The benefits of outdoor play little kids sentinelsource.com electricity worksheets high school

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“These are going to be pink bunnies,” cried 6-year-old Elsa Winther, clapping her hands. After an explanation that they will not be pink rabbits – that in fact, all rabbits are born pink and without fur – the kindergarten returned to the classroom to discuss what they had witnessed.

As a classroom teacher for more than 20 years, the current kindergarten teacher at The Well School, a mother to three boys and a passionate educator, Pimental says these kinds of experiences, impromptu “teachable moments,” are why she believes so strongly in taking children outside. Pimental is not alone, recent research indicates that playing outside has health, education and social benefits for children.

A study from Archives of Pediatric and Adolescent Medicine found that when engaged in dynamic and varied outdoor play, a child encounters opportunities for decision-making that stimulate problem-solving and creative thinking opportunities that aren’t as easily found in the more static indoor environments.

Being outside also helps engage children with a variety of learning styles, says Pimental. Kinesthetic learners are excited because they are moving and touching and feeling things. Auditory learners can ask questions and discuss what they are finding, while visual learners can see what is being discussed, watch a parent or another child try and then try the activity themselves. According to the National Wildlife Federation playing outside can increase fitness levels in children, raise levels of Vitamin D, improve distance vision and decrease stress levels.

A Kaiser Family Foundation study found the average American child spends 44 hours per week staring at some kind of electronic screen. In an attempt to better understand the impacts of “screen time,” the American Institutes of Research for the California Department of Education looked at the effects of outdoor camp-like education programs with at risk 6th-graders. The study found positive gains in self-esteem, relationships with peers, attentiveness and willingness to learn.

Dams and Streams: After a rainy day the kids love to go outside and use sticks to make streams, says Pimental. They connect puddles by making streams and re-routing water. Then, she adds, it’s so much fun when they release the water and racing lids, sticks and leaves.

While they are building the waterways, Pimental suggests asking children questions that encourage them to self-reflect: How do we want to re-route this water? Which object do you think will flow down the stream fastest? Why do you want to connect those two streams?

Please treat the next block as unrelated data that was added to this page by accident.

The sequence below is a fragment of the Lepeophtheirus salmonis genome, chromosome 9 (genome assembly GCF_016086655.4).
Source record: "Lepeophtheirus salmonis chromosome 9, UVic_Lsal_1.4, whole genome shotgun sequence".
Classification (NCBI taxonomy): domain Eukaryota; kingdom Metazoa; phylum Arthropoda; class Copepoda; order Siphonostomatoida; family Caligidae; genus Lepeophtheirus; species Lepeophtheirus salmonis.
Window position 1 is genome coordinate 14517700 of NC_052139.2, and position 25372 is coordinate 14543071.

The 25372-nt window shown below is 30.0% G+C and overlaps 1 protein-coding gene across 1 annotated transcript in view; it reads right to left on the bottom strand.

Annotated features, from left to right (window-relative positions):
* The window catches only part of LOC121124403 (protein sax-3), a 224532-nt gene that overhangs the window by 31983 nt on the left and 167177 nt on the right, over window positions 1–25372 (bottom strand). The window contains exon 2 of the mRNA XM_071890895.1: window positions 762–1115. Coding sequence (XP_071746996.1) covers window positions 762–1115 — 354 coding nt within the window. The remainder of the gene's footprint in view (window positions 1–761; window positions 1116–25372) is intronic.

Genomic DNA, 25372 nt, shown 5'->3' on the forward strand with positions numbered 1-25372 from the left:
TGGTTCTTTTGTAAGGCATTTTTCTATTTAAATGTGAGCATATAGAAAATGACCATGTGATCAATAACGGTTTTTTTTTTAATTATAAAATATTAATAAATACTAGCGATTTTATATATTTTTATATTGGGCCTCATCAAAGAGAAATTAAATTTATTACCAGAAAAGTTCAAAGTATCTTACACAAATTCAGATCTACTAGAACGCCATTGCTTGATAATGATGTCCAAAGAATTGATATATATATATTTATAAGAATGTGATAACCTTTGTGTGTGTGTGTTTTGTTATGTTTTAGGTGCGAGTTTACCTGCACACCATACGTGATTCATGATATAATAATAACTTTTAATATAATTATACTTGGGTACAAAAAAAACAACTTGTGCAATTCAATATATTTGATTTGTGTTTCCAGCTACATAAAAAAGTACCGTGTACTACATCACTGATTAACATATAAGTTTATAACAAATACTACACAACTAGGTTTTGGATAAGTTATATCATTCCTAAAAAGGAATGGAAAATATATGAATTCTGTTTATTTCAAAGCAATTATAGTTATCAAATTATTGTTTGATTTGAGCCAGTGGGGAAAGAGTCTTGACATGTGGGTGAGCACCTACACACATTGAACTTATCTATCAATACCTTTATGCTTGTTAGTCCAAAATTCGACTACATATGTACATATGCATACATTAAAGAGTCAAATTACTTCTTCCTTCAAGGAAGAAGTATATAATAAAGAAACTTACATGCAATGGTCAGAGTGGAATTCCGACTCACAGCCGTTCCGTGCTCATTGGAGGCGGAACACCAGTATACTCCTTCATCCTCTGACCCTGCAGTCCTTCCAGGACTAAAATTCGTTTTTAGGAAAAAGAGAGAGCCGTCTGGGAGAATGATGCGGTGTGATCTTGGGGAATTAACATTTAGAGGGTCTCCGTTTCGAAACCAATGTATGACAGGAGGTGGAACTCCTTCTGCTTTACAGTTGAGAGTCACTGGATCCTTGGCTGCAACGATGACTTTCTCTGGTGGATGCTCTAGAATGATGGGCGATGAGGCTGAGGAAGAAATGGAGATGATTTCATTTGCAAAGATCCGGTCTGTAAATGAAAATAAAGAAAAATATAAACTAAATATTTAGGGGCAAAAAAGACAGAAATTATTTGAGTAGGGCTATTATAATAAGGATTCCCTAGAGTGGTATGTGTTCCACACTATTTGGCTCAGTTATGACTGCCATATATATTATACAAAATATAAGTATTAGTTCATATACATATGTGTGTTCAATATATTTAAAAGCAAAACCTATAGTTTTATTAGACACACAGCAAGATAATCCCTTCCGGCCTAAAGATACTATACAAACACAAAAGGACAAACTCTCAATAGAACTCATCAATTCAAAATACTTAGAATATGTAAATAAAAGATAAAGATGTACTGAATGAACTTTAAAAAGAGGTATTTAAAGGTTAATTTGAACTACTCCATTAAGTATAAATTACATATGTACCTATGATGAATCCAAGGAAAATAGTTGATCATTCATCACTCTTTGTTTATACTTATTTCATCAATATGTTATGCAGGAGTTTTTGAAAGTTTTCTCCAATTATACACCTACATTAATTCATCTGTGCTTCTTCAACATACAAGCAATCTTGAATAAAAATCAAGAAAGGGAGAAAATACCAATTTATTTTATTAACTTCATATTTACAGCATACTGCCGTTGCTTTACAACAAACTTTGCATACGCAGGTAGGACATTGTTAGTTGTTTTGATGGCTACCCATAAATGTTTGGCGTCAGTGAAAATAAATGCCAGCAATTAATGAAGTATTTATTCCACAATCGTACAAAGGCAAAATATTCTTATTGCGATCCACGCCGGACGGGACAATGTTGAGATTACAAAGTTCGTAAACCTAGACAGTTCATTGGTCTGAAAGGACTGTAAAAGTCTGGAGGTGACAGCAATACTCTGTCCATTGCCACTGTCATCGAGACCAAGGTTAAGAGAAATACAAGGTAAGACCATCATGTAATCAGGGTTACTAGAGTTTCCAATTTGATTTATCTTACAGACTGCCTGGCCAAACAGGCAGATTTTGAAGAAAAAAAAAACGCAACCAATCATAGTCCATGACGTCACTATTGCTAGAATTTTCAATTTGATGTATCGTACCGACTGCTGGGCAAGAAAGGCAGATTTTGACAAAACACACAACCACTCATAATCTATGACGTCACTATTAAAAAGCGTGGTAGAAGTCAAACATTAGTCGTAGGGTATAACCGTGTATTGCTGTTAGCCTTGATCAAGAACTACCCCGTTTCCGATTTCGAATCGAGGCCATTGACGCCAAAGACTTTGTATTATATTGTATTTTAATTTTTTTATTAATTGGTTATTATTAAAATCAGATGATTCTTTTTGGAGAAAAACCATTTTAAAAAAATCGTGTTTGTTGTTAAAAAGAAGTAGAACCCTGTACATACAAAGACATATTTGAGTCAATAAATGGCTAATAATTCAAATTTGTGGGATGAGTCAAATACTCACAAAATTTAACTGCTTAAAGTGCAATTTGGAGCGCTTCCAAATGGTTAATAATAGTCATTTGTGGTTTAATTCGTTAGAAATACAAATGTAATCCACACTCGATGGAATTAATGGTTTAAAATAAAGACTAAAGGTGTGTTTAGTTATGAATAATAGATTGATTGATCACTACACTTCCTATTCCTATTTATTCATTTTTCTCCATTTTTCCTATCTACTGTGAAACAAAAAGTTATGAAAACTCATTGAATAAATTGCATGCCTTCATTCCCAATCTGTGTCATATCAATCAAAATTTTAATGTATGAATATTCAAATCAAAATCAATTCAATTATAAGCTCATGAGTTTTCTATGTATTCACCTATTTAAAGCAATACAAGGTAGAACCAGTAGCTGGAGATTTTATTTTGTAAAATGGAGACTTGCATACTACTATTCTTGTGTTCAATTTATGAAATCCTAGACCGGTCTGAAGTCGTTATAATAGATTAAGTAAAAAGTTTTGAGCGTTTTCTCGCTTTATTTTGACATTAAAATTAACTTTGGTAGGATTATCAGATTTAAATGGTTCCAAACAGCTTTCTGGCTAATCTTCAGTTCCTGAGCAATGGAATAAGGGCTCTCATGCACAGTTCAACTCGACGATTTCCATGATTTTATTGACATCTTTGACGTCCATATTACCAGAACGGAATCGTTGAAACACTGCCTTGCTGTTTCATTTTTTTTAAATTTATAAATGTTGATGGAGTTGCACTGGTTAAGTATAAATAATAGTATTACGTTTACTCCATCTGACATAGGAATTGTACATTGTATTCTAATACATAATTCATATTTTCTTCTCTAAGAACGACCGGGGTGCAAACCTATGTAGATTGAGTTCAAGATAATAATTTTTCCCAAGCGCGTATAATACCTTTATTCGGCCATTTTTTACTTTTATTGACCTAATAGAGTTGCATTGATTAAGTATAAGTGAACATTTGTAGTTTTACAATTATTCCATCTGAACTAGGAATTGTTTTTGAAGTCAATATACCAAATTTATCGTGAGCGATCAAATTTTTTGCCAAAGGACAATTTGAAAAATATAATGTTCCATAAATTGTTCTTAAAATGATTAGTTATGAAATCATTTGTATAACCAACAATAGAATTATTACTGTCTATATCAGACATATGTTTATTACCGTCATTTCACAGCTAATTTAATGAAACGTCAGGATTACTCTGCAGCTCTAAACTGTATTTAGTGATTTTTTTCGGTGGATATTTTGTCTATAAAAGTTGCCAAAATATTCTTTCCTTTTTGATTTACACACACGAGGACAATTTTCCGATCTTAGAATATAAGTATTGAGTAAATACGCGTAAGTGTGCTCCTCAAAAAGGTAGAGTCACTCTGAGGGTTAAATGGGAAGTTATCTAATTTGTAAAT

“My boys love picking sticks they think will be the fastest, and then throwing them over the bridge to see which ones will come out on the other side,” Pimental says. She suggests asking children questions such as: Why did you pick that stick? Do you think it will go fast or slow? Why?

Gnome Homes or Fairy Houses: Children love to build these tiny little outdoor homes, says Pimental. First, children collect rocks, moss, bark, flowers and pinecones, and often bring in gems or shells from home. Then, they find a hole in a tree or a special spot in the woods and create comfortable homes where gnomes or fairies can live.

Or, she makes a visual list – a drawing – of items such as an acorn top, pine cone, maple seed, pine needle or flower and asks children to find the items. Once they have found all the items she asks the children to talk about each item, where they found it and why they picked that particular object.

Outdoor Art: Pimental suggests parents and children find interesting objects such as leaves, pine needles or flowers, and then either push the objects into clay, making an impression, or she has children lay the object flat and use a crayon to make a rubbing. Another fun way to incorporate art and nature is to use the found objects instead of paintbrushes, painting pictures using a leaf or pinecone, Pimental said.

Fort Building: “Kids love building hideouts or forts,” says Pimental. Use sticks or twigs to make teepees or lean-tos. Consider taking the opportunity to discuss safety with children. Maybe ask them what would you do if you were lost in the woods? Or, practice memorizing your phone number.